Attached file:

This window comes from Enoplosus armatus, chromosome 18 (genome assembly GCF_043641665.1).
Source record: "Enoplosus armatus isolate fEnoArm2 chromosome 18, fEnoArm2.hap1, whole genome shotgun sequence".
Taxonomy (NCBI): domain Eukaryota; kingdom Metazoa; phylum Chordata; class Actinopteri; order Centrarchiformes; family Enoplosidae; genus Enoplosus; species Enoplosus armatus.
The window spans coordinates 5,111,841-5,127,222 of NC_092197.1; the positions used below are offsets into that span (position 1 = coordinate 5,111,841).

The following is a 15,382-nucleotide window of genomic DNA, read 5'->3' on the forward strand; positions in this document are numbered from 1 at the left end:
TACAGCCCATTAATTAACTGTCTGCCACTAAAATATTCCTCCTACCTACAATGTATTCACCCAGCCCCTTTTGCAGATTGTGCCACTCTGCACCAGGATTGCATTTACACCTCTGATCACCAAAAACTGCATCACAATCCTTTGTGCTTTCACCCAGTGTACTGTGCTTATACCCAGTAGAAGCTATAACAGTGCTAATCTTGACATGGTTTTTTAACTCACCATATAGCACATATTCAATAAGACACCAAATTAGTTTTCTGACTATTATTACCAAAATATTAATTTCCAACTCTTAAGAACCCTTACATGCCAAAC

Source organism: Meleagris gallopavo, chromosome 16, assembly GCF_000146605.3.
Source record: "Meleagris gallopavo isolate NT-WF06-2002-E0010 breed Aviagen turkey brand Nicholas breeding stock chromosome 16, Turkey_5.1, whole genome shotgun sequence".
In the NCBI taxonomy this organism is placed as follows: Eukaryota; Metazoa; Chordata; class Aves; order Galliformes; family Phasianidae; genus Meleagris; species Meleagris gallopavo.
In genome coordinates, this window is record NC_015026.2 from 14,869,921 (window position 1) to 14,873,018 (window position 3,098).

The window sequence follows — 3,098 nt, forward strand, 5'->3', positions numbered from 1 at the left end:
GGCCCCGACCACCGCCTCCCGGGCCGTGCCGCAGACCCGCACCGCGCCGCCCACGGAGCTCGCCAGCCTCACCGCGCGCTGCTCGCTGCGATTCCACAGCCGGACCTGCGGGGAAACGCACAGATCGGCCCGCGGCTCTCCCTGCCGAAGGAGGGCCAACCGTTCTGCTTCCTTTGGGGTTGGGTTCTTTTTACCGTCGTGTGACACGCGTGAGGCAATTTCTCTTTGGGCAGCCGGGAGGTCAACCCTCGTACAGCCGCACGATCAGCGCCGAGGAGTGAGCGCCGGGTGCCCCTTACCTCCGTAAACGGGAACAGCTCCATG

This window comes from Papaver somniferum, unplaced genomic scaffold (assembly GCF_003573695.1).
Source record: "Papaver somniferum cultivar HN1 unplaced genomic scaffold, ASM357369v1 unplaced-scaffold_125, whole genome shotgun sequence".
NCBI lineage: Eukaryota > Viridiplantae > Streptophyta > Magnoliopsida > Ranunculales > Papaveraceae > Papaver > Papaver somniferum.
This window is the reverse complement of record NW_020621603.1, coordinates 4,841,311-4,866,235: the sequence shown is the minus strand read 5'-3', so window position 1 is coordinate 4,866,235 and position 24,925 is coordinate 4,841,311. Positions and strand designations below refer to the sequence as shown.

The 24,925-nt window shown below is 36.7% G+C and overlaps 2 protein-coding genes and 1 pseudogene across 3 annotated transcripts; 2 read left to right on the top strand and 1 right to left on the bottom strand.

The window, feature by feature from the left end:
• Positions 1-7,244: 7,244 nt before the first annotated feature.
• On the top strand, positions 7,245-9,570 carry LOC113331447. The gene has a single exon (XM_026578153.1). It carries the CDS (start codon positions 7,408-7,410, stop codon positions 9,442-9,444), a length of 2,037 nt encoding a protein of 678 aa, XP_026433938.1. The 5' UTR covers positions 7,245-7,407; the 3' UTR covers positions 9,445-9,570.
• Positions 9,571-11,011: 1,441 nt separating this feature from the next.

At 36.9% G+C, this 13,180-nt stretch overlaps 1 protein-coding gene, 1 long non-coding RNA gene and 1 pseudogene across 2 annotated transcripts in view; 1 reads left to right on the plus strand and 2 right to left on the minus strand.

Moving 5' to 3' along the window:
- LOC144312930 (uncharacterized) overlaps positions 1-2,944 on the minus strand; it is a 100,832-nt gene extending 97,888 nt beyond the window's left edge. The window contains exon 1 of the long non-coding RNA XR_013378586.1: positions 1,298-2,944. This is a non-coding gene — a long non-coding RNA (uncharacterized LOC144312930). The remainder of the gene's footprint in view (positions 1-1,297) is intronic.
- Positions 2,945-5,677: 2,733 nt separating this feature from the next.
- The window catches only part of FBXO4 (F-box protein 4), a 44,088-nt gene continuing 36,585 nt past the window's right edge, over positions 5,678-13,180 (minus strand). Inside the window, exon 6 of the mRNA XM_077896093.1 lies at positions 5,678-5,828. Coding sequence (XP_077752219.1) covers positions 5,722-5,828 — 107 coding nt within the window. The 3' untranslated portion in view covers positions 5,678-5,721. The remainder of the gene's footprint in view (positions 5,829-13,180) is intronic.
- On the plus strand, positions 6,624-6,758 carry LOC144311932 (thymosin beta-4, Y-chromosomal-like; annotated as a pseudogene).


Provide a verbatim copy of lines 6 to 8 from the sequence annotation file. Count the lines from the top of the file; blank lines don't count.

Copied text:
TACAGCCCATTAATTAACTGTCTGCCACTAAAATATTCCTCCTACCTACAATGTATTCACCCAGCCCCTTTTGCAGATTGTGCCACTCTGCACCAGGATTGCATTTACACCTCTGATCACCAAAAACTGCATCACAATCCTTTGTGCTTTCACCCAGTGTACTGTGCTTATACCCAGTAGAAGCTATAACAGTGCTAATCTTGACATGGTTTTTTAACTCACCATATAGCACATATTCAATAAGACACCAAATTAGTTTTCTGACTATTATTACCAAAATATTAATTTCCAACTCTTAAGAACCCTTACATGCCAAAC

Source organism: Meleagris gallopavo, chromosome 16, assembly GCF_000146605.3.
Source record: "Meleagris gallopavo isolate NT-WF06-2002-E0010 breed Aviagen turkey brand Nicholas breeding stock chromosome 16, Turkey_5.1, whole genome shotgun sequence".